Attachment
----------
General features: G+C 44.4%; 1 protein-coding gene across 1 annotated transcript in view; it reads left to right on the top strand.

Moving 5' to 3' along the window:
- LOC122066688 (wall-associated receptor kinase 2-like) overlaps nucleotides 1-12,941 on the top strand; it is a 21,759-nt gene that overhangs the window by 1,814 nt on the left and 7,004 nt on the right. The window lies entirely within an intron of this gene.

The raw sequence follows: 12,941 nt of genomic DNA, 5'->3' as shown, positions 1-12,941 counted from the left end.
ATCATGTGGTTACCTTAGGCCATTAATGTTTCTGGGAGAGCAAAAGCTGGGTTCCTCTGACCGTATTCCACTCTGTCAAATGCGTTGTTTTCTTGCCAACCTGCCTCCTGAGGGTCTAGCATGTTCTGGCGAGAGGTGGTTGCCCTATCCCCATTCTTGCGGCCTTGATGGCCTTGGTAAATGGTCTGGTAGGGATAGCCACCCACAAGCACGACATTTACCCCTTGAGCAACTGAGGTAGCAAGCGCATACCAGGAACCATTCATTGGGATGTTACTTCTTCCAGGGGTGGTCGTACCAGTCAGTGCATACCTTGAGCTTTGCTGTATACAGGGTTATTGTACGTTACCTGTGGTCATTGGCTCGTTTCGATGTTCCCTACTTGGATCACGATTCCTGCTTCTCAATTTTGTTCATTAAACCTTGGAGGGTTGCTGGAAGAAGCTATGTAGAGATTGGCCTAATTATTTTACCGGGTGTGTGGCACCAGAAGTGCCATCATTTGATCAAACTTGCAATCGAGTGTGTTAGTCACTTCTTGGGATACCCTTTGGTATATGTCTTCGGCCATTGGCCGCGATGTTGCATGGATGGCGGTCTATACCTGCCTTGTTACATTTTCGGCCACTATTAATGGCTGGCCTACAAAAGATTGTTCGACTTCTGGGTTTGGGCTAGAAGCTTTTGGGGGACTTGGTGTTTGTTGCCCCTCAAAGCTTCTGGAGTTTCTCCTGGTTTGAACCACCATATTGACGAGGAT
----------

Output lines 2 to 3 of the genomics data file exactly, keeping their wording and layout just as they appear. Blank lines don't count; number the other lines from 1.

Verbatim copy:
Moving 5' to 3' along the window:
- LOC122066688 (wall-associated receptor kinase 2-like) overlaps nucleotides 1-12,941 on the top strand; it is a 21,759-nt gene that overhangs the window by 1,814 nt on the left and 7,004 nt on the right. The window lies entirely within an intron of this gene.